On October 23rd, 2004, about 80 volunteers had an opportunity to think like squirrels. Volunteers were asked to plant 4,500 acorns at an oak savanna restoration on old field on the property that had ealier been seeded with prairie grasses and wildflowers. Adding oak trees was another step in returning the land to savanna, the historic plant community.

In the course of these and other events, hundreds of community and Flint Hills Resources employee volunteers have assisted in additional buckthorn removals and other projects.

[Photo: A prescribed burn on Flint Hills Resources property.]

This prescribed burn at the Flint Hills Resources restoration site helps native plants and grasses better compete with invasive species.

Project support

FMR would like to thank the Legislative Commission on Minnesota Resources, the National Fish and Wildlife Foundation, and Flint Hills Resources for providing the funding for this restoration project. We would also like to thank Flint Hills Resources for their long-standing commitment to this project. Their dedication has certainly helped to make the Pine Bend Bluffs Natural Area a healthier place.

FHR Buffer Property Greenway Study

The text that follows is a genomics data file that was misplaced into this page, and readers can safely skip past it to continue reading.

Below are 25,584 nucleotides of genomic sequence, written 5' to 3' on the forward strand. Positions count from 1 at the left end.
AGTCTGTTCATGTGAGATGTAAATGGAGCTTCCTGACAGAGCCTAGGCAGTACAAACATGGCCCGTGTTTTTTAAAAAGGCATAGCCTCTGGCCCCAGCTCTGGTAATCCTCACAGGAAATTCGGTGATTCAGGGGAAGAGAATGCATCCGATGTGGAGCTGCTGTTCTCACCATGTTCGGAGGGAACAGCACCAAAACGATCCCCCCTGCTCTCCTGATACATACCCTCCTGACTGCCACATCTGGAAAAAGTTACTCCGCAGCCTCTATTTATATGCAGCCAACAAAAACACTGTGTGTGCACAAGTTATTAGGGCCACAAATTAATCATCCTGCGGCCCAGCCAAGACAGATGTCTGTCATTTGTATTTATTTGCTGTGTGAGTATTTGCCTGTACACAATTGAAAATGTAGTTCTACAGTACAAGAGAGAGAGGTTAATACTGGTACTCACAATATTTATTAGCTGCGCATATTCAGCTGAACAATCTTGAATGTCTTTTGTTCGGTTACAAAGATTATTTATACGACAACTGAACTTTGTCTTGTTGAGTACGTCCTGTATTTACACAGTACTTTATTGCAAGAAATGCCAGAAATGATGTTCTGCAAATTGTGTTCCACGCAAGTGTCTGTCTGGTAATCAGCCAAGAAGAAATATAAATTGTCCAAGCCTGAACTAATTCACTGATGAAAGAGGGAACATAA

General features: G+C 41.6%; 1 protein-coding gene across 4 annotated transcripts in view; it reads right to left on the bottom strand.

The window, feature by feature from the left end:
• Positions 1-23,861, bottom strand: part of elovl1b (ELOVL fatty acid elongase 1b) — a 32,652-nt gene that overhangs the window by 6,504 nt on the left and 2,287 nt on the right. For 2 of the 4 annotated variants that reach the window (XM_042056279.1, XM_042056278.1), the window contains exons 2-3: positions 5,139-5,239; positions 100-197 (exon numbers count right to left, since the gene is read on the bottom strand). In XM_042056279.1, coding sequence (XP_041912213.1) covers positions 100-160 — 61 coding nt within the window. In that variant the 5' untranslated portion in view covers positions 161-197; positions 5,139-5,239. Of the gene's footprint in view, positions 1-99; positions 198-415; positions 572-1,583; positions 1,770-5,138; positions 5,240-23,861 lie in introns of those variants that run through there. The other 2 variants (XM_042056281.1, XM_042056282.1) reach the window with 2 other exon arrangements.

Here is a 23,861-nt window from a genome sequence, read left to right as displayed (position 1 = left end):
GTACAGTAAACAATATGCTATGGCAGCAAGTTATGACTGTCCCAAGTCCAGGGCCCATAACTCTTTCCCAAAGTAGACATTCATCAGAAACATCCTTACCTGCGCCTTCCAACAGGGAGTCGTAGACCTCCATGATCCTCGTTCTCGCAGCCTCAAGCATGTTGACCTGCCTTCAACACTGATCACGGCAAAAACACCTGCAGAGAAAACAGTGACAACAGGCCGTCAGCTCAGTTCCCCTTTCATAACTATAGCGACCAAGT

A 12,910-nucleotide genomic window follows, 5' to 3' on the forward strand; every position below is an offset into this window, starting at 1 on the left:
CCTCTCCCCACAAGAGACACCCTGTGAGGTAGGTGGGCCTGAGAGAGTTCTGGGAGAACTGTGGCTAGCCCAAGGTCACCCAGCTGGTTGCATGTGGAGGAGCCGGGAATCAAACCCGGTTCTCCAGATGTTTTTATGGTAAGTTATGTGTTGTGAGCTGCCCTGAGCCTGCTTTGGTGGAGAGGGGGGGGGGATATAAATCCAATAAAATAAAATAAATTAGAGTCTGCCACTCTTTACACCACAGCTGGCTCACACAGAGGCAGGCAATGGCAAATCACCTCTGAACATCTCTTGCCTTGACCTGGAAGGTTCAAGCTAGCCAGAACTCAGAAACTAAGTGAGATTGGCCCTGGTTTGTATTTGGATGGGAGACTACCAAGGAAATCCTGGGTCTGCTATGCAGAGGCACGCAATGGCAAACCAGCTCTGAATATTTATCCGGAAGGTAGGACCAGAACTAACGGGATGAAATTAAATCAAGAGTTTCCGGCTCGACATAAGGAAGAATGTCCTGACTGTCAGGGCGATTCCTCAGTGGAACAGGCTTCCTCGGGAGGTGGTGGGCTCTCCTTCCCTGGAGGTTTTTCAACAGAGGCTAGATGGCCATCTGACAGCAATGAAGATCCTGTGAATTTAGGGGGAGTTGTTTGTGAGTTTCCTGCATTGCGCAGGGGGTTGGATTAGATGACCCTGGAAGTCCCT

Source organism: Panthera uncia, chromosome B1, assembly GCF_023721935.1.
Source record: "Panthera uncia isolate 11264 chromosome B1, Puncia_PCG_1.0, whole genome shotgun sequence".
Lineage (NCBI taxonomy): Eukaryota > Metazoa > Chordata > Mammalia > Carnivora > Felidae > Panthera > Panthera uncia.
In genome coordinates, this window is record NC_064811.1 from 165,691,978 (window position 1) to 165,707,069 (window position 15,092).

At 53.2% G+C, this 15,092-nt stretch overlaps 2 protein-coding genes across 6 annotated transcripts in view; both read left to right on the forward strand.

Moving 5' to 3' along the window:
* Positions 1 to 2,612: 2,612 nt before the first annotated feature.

Flint Hills Resources retains about 3,000 acres of land around its refining operations as a buffer to surrounding land uses. Much of this buffer land is in agricultural use or open space. In 2001, we were hired to examine the natural resources on this buffer property. In collaboration with Applied Ecological Services Inc. (AES), we conducted a natural resource assessment and developed recommendations on how the company could protect and manage a greenway system on this property.

During the natural resource assessment portion of this study, AES and FMR used aerial photography and conducted site visits to determine land cover and relative health of the existing natural areas. We then recommended approaches for improving these areas; developed a strategy for linking into existing natural areas; and presented tools for permanently protecting these natural corridors.